Only the grounds and some curtain walling survives from the actual castle, and the extant building in the grounds which houses the art is an impressive 17th C pink sandstone mansion, itself restored and altered in the 1870s by a local architect, Thomas Chambers Hine. Remnants of a statue of the 1st Duke of Newcastle upon Tyne (William Cavendish, who built the thing) are above the modest entrance - torsos of horse and man survive. A couple of pairs of heraldic beasts - lions and baboons - survive in much better shape in the grounds.
The Victorian collection of the Nottingham museum is too large to be shown all at once, so must needs rotate. Rossetti has a representative late portrait Marigolds, a rather dark effort showing a girl by a fireplace, with a cat playing with wool in the gloom. John Brett has a large and characteristic view of Land's End, Cornwall (1881), with trademark lichen covered rocks, grass, sea, sky, and two small children sketched in for scale or genre interest. Also of Pre-Raphaelite interest is a small work by James Collinson of a stall girl in St Bride's Church Bazaar, called For Sale, and Ford Madox Brown's Cromwell and the Vaudois.
Among a variety of genre work, Marcus Stone's In Love is a large, typical and polished work showing a couple in a walled garden. The besotted man gazes thoughtfully at the girl, who is sewing. On the table between them are nicely chosen symbolic single green and several red apples, and behind, a Cupid statue. Also notable is Laslett J Pott's large, sombre costume piece Mary Queen of Scots being led to her execution, and works by James Hayllar, J. R. Herbert, and Alfred Elmore. At the bottom of the scale Marianne Stokes's ghastly Childhood's Treasures vies with the excruciating group of infants and animals in a sentimental landscape by H Clarence Whaite - as ironically expressed by a contemporary journal, 'The eyes of the Philistines have not been permitted to behold outward nature as it has been revealed to Mr H Clarence Whaite.'
Other Victorian interest includes typical works by George Morland, James Lonsdale, George Clausen in his Dutch period, Francis Wheatley, William Shayer, W. F. Yeames (a version of Amy Robsart), and sea pieces by Edwin Hayes and Vicat Cole. Worth a mention are dog pictures by Lucy Ann Leavers, and the slightly tongue in cheek Highland Raiders by William Shackleton. Also to note, La Thangue's Mission to Seamen, and the strange ceiling panel of a flying angel, divine figures behind, by William Etty entitled The Doves. Nottingham artists who achieved any degree of eminence on the national stage are not plentiful - the most notable was Richard Parkes Bonington, who was born near the town (though he did not train as an artist until the family removed to France). Also represented in the collection, by a harmless Young Anglers, is local man made good Edwin Ellis (1843-1895), and another native, Henry Dawson, may be mentioned for Raising the Standard. Among earlier works must be pointed out the arresting Girdle of Venus attributed to Guy Head (1760-1800), better known as a portraitist and copyist.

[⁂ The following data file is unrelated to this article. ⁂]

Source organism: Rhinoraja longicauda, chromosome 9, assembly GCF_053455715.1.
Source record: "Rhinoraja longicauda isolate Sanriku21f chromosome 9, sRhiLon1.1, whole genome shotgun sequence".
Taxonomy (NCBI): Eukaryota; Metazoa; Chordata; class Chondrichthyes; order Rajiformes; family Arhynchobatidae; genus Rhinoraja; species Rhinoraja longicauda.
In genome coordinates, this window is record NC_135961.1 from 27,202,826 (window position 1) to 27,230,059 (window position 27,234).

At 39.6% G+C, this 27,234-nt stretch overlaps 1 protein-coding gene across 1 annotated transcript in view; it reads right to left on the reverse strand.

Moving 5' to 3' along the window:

An important sculptural work is in the grounds - the Captain Albert Ball memorial. The portrait statue is accompanied by a wholly remarkable flying girl. Captain Ball was an airman, and two panels sketched lightly in stone on the sides of the plinth show aeroplanes. The whole thing, an excellent example of New Sculpture Movement work, is by Albert Toft. Nearby, a modern work, Richard Perry's The Quartet (1986), showing angular figures of four shoppers, previously sited in Old Market Square.
Other sculptural work may be found in Nottingham - see the separate page.
Top of page
Also in Nottingham
Victorian art in Britain